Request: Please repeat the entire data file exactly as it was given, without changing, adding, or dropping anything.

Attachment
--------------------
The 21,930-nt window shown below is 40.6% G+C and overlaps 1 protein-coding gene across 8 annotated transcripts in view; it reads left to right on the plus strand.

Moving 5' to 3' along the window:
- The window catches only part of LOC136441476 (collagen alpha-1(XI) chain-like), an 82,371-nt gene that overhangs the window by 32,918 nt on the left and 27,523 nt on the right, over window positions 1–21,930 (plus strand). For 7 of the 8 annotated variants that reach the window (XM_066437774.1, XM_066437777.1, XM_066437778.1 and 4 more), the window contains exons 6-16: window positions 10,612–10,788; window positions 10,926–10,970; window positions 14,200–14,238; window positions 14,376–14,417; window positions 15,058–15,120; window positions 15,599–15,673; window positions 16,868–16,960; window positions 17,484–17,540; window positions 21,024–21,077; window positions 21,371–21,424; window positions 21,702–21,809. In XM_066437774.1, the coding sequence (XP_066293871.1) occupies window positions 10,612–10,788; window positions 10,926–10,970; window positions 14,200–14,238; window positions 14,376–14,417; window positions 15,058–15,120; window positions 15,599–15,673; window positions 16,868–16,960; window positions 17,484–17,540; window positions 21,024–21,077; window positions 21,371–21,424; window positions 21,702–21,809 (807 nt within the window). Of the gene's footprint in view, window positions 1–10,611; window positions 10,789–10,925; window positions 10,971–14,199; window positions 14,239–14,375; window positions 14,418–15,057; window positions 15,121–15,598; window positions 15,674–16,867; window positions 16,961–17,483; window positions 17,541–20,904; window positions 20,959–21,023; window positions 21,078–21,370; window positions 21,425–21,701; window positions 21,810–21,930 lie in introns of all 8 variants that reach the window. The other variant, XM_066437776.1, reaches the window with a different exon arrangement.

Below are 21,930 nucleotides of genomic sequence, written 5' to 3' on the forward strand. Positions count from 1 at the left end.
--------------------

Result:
The 21,930-nt window shown below is 40.6% G+C and overlaps 1 protein-coding gene across 8 annotated transcripts in view; it reads left to right on the plus strand.

Moving 5' to 3' along the window:
- The window catches only part of LOC136441476 (collagen alpha-1(XI) chain-like), an 82,371-nt gene that overhangs the window by 32,918 nt on the left and 27,523 nt on the right, over window positions 1–21,930 (plus strand). For 7 of the 8 annotated variants that reach the window (XM_066437774.1, XM_066437777.1, XM_066437778.1 and 4 more), the window contains exons 6-16: window positions 10,612–10,788; window positions 10,926–10,970; window positions 14,200–14,238; window positions 14,376–14,417; window positions 15,058–15,120; window positions 15,599–15,673; window positions 16,868–16,960; window positions 17,484–17,540; window positions 21,024–21,077; window positions 21,371–21,424; window positions 21,702–21,809. In XM_066437774.1, the coding sequence (XP_066293871.1) occupies window positions 10,612–10,788; window positions 10,926–10,970; window positions 14,200–14,238; window positions 14,376–14,417; window positions 15,058–15,120; window positions 15,599–15,673; window positions 16,868–16,960; window positions 17,484–17,540; window positions 21,024–21,077; window positions 21,371–21,424; window positions 21,702–21,809 (807 nt within the window). Of the gene's footprint in view, window positions 1–10,611; window positions 10,789–10,925; window positions 10,971–14,199; window positions 14,239–14,375; window positions 14,418–15,057; window positions 15,121–15,598; window positions 15,674–16,867; window positions 16,961–17,483; window positions 17,541–20,904; window positions 20,959–21,023; window positions 21,078–21,370; window positions 21,425–21,701; window positions 21,810–21,930 lie in introns of all 8 variants that reach the window. The other variant, XM_066437776.1, reaches the window with a different exon arrangement.

Below are 21,930 nucleotides of genomic sequence, written 5' to 3' on the forward strand. Positions count from 1 at the left end.